We’re All Default Keynesians Now, and How Bitcoin is Changing That

“We’re all Keynesians now.” Milton Friedman coined the phrase, often miscredited to Richard Nixon, back in 1965. And that hasn’t changed since then. Unless you began your Austrian economic education at birth in some unknown Austrian paradise, on this planet at this particular time in human history, I think we can safely say we’re all Keynesians by default.

What’s a default Keynesian?

A default Keynesian is a person who, probably unwittingly and passively, supports the centralized monetary and fiscal policies that are descended from the ideas of economist John Maynard Keynes simply because that’s the way things are now.

Who’s John Maynard Keynes?

He’s a dead economist whose ideas currently have an effective ideological monopoly on the global economy.

Why does this matter?

There are excellent resources available to help you understand what money is and to learn its history, but here’s the gist:

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Cartoon by Riley Yates

The red pill at the bottom of the rabbit hole.

Bitcoiners love analogizing bitcoin. Mycelium and mushrooms. A tree. A social contract. A virus. A cure. Digital gold. Magic Internet Money.

What money really is.

These days, like many before them, we’re forced to use certain monies by the decree and enforcement of national governments and monarchs. But this isn’t what money really is. This is what we bitcoiners refer to as “fiat money”.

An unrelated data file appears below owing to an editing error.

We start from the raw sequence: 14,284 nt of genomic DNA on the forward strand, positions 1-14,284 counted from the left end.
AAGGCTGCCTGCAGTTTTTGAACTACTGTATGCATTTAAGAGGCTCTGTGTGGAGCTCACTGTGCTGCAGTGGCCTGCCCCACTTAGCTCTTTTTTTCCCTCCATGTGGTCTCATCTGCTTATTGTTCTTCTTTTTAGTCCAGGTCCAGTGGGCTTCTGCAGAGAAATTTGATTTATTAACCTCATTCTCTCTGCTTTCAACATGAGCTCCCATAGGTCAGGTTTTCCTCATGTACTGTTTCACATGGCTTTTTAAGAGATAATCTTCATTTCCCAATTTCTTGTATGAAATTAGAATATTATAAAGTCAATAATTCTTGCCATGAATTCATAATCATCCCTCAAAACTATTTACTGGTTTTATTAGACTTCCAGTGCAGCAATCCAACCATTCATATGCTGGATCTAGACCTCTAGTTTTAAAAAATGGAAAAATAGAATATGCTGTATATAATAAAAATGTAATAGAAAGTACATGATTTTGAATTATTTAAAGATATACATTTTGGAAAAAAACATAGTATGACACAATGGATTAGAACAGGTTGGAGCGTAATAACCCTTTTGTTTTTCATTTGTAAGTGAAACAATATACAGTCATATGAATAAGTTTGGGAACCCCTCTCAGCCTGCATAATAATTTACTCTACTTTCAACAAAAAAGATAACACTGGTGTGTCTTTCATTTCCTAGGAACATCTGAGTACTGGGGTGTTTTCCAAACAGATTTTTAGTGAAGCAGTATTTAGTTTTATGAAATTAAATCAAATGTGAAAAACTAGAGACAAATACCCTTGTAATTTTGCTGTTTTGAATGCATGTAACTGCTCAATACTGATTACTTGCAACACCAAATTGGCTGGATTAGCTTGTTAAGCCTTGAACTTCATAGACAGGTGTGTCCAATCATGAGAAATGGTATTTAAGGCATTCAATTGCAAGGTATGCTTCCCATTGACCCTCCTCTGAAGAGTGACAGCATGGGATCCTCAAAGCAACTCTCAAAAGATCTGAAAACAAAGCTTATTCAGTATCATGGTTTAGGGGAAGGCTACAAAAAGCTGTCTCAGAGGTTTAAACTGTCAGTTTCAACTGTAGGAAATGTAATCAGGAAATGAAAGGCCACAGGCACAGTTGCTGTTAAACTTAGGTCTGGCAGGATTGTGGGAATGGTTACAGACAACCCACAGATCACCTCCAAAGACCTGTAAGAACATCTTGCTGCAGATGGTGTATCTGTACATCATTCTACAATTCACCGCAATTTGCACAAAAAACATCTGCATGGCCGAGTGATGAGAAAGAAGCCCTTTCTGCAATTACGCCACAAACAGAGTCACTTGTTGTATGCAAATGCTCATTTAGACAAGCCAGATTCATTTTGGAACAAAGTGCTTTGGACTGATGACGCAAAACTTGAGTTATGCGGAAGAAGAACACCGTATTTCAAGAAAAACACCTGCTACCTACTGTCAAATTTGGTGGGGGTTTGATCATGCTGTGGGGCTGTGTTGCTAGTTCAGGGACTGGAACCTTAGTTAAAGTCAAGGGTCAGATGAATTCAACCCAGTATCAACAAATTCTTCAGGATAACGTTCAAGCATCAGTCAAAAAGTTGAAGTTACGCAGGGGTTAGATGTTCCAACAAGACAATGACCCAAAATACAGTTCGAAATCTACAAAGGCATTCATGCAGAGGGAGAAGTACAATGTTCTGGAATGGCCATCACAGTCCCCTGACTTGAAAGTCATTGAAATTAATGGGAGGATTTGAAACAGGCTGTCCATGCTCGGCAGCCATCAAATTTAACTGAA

A new option: bitcoin is the best money we’ve found.

The technological miracle of bitcoin is that Satoshi invented a sound money able to resist capture by central authorities. It is the first good, asset or technology able to be free to operate as money for a global human economy. It is unable to be confiscated, censored, debased or inflated. Bitcoin is a profound zero to one moment and the implications for human society are nothing short of revolutionary.

The reeducation of the default Keynesian masses.

The collection of economic ideas that has persisted as an alternative, like heroic cockroaches after a Keynesian ideological Armageddon, is called Austrian economics. Austrian economic thinking has been carried forth by small groups of devotees to the academic tradition of Mises, Hayek and Rothbard, political bands like the Libertarians of the United States and speculators like the gold bugs.

Two great experiments.

We’re now in the midst of competing experiments of epic proportions. Central banks and governments around the world have gone all in on centralized, inflationary monetary and fiscal policies. And the first sound money able to resist control by central authority is competing against this centralized model of money control. Austrian economics has a new and better horse in the race. Where gold inevitably wore down in the face of the constant pressures to centralize control of money, bitcoin seems able to resist, and indeed actually grow stronger in the face of centralization pressures.

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